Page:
In this case, I mean “headphones” literally. Not earbuds. Big, honking, over-the-ears headphones that would make a 70’s disco roller skater proud. They don’t have to be expensive, but they do have to be large. Not only do huge headphones help enclose your world better by keeping outside sounds out, they are a big visual cue that says, “Don’t bug me – I’m writing!” Noise-cancelling headphones are best, but only work if you’re listening to music (see below) or some other type of audio.
3. Hat with Brim
The brim part is pretty important. When you pull the brim down, it physically closes you off from the world like blinders on a racehorse. That means you are less likely to be caught by distractions in a busy environment like a coffee shop. It’s also another social cue to keep people from bothering you. (AND, it has the added bonus of cutting down on hair-brushing time before you head out the door to write…!)
4. Choice of Music
If you have those big honking headphones on, you might as well play some music! Many writers write with music already. But if you’re not one of them, give it a try. Aside from anything else, it’s another way to help keep the outside noises from invading your space, especially if you’re using noise-cancelling headphones. If you find lyrics distracting as some do, there are many instrumental playlists to choose from like this one on Spotify.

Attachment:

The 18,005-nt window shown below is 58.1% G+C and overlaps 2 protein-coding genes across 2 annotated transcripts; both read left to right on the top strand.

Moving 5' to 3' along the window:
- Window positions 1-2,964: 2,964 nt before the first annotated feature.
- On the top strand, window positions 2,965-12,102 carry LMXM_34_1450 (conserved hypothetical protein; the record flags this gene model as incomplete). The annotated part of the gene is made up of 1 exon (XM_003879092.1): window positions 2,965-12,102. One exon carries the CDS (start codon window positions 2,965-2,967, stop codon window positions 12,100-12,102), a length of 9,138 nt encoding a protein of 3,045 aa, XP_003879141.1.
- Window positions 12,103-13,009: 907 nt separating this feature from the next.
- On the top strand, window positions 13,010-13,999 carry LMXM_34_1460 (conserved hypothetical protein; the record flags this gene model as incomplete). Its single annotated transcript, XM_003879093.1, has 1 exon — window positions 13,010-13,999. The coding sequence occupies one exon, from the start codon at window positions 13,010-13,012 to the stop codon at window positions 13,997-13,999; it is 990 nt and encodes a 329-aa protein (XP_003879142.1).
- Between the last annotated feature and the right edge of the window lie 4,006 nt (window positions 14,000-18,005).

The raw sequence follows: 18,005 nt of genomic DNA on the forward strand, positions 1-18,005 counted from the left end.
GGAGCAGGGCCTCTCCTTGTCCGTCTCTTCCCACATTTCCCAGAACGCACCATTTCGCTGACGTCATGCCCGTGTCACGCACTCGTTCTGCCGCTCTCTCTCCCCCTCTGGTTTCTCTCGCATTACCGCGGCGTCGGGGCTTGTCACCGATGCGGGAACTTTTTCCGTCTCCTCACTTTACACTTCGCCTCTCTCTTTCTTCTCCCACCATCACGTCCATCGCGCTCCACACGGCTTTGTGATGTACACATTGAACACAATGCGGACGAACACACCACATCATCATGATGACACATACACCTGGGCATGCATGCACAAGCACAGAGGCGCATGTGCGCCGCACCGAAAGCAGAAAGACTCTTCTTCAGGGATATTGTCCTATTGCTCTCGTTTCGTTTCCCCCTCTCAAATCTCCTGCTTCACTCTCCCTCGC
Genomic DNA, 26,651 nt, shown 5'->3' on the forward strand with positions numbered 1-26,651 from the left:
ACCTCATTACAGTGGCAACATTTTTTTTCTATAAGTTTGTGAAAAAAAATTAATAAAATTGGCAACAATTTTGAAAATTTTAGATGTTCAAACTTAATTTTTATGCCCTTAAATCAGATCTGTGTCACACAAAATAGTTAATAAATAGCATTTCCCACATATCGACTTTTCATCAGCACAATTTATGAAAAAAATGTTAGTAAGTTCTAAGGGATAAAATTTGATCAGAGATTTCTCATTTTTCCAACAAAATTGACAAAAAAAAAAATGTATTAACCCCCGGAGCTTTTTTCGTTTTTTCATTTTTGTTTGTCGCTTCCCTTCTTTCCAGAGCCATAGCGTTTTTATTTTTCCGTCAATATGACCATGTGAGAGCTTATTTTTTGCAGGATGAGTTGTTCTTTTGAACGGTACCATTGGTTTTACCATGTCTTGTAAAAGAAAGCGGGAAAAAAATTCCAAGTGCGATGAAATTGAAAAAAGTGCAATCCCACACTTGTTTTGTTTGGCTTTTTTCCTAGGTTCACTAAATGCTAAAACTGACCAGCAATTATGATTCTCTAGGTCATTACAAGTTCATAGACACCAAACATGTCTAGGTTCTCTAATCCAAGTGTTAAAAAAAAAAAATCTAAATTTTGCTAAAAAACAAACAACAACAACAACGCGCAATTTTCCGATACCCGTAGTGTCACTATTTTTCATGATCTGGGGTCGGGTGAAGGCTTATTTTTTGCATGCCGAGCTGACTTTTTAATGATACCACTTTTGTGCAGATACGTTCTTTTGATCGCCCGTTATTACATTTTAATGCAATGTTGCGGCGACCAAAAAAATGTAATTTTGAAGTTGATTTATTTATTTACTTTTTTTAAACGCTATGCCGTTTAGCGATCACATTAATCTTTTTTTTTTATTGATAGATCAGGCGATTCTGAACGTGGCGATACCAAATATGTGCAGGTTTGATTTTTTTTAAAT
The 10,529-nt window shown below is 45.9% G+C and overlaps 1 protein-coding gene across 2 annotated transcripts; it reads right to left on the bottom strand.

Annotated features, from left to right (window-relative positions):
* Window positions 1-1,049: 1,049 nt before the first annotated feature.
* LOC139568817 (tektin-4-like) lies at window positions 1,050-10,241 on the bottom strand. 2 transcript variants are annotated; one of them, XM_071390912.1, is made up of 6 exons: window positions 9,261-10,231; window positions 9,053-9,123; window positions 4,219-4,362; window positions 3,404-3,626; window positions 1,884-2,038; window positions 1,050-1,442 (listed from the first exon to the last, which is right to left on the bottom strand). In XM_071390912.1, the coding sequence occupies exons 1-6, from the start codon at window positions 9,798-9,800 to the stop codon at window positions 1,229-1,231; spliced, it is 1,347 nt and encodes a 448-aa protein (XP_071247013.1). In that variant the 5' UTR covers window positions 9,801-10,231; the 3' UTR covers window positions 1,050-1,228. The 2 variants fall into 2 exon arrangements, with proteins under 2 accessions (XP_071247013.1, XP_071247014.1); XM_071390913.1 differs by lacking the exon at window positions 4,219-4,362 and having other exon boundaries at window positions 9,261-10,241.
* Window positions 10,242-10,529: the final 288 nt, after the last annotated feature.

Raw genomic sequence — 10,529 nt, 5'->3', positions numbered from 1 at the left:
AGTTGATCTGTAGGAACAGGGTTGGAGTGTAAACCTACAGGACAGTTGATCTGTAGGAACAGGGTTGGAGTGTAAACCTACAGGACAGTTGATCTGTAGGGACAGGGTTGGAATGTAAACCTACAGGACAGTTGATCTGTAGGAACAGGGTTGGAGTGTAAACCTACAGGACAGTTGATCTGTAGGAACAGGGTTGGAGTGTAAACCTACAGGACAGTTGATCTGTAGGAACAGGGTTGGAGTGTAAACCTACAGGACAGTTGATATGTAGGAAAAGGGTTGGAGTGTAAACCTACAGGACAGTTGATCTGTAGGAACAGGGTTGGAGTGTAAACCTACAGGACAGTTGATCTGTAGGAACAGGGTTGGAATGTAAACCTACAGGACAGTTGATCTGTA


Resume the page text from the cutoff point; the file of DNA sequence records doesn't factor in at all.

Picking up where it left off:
5. Your Inspirational Trinkets
Do you have any little knick-knacks you use for fun and inspiration while writing? Bring along your desk buddy, your good luck charms, your writing mascot! I have had several over the years, including dimes, LEGO figurines, and a minature Eiffel Tower when I’m in a particularly Parisian mood… Those plastic plants that became all the Zoom rage after COVID struck are also eminently portable. A “To Write with Wild Abandon” Inspirational Postcard is also a great go-to – you can get your free postcard here.
6. Face a Wall or Corner
Our natural tendency when we sit down in a public place is to face outward to see as many people as possible. The opposite strategy will help us see as few people as possible! Try to get corner booths as far away from others as possible. Quiet places like libraries and other tucked-away public spaces are also great if you can find them. If you keep looking in your city or town, you’ll eventually find the ideal place for you.
7. Silence Your Phone
This should be obvious, too. Leave it at home if possible. Leave it in your pocket or in your bag if you must have it. And, if at all possible, turn it onto Airplane Mode so you are not even tempted by buzzes.
8. Fuel Your Words
Coffee, a bite to eat, or some other food and drink all help you keep your focus. Drinking and/or eating can also be part of your ritual to get you into the writing mindset. It’s hard to write on an empty stomach!
A final word on your Everywhere Office: these tactics can work at home too if you have a busy house and no office to hide in. The same goals apply: you’re closing yourself off from the world around you so you can concentrate solely on the page in front of you.
No matter how large the room you’re writing in, your Everywhere Office can help you close off the world around you so that you can focus solely on the page in front of you.
What’s Your Go-to Object in Your Everywhere Office?
Have I missed anything? Do you have anything in your Everywhere Office that helps you get some good work done? Do you have a writing shack on Martha’s Vineyard already that I can use sometime? If you answered “Yes” to any of these questions, please let me know in the comments below!
Until next time, scroll down to watch Fitzgerald rocking some Gatsby on his back lawn. And keep writing with wild abandon!